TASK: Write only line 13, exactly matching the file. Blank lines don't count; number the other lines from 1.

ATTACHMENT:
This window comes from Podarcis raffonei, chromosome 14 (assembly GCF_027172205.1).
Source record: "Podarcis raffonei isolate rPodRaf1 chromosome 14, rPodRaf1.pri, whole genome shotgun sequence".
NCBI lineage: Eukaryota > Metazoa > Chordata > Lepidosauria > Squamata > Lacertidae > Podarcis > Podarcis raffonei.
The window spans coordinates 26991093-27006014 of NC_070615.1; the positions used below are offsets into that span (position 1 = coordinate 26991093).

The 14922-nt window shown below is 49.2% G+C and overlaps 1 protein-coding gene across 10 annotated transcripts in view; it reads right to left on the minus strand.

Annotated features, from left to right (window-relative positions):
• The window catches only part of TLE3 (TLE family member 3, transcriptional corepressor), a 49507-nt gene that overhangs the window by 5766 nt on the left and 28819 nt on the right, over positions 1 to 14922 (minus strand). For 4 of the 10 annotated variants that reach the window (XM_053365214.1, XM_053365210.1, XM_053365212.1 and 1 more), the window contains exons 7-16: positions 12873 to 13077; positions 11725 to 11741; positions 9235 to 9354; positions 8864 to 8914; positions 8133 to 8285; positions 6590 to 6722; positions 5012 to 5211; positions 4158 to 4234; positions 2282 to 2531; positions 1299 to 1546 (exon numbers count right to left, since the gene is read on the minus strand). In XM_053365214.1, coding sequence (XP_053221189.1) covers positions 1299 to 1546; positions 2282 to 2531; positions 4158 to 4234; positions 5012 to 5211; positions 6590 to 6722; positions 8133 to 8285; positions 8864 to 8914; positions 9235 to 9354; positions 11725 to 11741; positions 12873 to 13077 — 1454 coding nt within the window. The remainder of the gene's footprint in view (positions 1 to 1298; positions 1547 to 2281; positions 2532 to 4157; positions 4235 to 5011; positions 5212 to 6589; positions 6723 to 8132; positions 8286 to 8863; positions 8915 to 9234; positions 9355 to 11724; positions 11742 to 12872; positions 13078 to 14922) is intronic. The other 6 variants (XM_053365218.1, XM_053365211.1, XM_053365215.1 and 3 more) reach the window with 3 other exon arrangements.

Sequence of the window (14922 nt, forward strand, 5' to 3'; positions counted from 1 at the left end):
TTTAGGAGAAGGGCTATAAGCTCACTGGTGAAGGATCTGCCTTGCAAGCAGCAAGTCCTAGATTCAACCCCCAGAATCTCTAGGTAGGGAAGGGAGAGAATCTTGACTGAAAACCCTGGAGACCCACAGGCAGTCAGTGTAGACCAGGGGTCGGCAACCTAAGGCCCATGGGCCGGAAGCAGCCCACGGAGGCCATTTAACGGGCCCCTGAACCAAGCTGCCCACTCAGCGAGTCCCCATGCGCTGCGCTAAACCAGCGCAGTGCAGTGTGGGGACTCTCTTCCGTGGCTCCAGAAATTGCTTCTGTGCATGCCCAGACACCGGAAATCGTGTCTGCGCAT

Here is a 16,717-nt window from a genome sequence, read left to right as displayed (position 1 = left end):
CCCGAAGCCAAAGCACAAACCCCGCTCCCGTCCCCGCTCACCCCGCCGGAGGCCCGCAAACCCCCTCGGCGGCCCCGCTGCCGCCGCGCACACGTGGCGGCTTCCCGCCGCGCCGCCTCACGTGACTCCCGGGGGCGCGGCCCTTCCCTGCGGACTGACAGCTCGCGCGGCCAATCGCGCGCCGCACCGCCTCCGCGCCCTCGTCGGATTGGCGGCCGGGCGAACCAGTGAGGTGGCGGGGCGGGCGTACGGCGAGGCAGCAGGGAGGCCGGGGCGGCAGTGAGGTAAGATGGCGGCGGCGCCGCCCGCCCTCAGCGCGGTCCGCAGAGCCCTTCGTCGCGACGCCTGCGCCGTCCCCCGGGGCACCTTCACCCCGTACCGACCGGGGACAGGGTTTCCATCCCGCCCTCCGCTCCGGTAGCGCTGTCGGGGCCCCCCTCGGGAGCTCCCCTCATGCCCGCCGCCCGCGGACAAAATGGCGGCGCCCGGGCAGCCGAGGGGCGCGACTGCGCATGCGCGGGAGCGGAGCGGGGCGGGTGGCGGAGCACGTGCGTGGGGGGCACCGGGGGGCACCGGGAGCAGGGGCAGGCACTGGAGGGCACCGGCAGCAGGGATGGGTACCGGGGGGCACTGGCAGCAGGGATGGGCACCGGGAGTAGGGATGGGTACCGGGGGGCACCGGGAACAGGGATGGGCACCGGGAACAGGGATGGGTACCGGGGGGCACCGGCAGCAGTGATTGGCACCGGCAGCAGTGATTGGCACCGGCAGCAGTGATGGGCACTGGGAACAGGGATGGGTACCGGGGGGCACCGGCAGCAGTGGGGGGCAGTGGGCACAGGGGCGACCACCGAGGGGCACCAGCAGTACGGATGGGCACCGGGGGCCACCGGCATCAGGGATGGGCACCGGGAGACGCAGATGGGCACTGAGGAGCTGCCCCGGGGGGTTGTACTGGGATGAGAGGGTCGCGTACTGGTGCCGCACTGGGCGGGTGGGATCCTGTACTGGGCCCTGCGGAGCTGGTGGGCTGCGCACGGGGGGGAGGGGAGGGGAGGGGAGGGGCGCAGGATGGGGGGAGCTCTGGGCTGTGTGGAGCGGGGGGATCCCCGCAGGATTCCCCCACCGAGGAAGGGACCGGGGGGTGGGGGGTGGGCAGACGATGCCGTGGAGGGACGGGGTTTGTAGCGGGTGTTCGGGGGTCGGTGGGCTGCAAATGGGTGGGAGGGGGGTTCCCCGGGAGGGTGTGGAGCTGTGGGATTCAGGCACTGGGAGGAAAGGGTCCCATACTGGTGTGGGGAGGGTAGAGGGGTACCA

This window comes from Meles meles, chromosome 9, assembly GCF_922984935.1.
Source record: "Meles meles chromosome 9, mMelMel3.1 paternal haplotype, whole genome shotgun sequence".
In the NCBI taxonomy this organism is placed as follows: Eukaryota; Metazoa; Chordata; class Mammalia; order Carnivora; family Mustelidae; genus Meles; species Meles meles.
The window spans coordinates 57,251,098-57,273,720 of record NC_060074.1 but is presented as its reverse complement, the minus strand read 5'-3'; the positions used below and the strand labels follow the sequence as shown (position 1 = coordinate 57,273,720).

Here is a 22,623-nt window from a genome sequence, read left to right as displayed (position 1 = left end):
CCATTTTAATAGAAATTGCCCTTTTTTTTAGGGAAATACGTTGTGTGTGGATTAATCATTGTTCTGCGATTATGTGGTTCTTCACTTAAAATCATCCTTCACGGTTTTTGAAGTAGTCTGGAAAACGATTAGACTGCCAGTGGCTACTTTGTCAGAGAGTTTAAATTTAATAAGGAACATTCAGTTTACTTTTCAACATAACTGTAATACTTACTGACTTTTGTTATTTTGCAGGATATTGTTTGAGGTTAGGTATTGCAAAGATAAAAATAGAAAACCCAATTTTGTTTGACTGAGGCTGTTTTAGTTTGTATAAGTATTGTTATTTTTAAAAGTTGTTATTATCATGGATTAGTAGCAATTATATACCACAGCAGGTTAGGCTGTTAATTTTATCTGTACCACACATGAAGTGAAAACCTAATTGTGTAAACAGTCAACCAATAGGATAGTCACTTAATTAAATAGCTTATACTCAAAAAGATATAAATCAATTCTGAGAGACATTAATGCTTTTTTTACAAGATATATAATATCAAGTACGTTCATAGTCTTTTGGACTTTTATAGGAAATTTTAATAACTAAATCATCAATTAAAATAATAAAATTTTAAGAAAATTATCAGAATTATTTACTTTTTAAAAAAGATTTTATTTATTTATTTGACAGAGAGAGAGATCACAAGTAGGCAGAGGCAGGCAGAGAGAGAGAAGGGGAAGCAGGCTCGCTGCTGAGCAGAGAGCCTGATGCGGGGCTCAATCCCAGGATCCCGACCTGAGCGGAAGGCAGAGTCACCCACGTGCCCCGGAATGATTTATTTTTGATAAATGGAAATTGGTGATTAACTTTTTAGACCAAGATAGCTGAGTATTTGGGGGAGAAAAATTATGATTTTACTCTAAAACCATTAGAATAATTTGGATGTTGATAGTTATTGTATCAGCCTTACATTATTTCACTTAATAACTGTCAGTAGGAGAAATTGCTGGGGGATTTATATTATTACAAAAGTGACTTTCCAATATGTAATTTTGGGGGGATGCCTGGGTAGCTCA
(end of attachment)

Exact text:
Source record: "Meles meles chromosome 9, mMelMel3.1 paternal haplotype, whole genome shotgun sequence".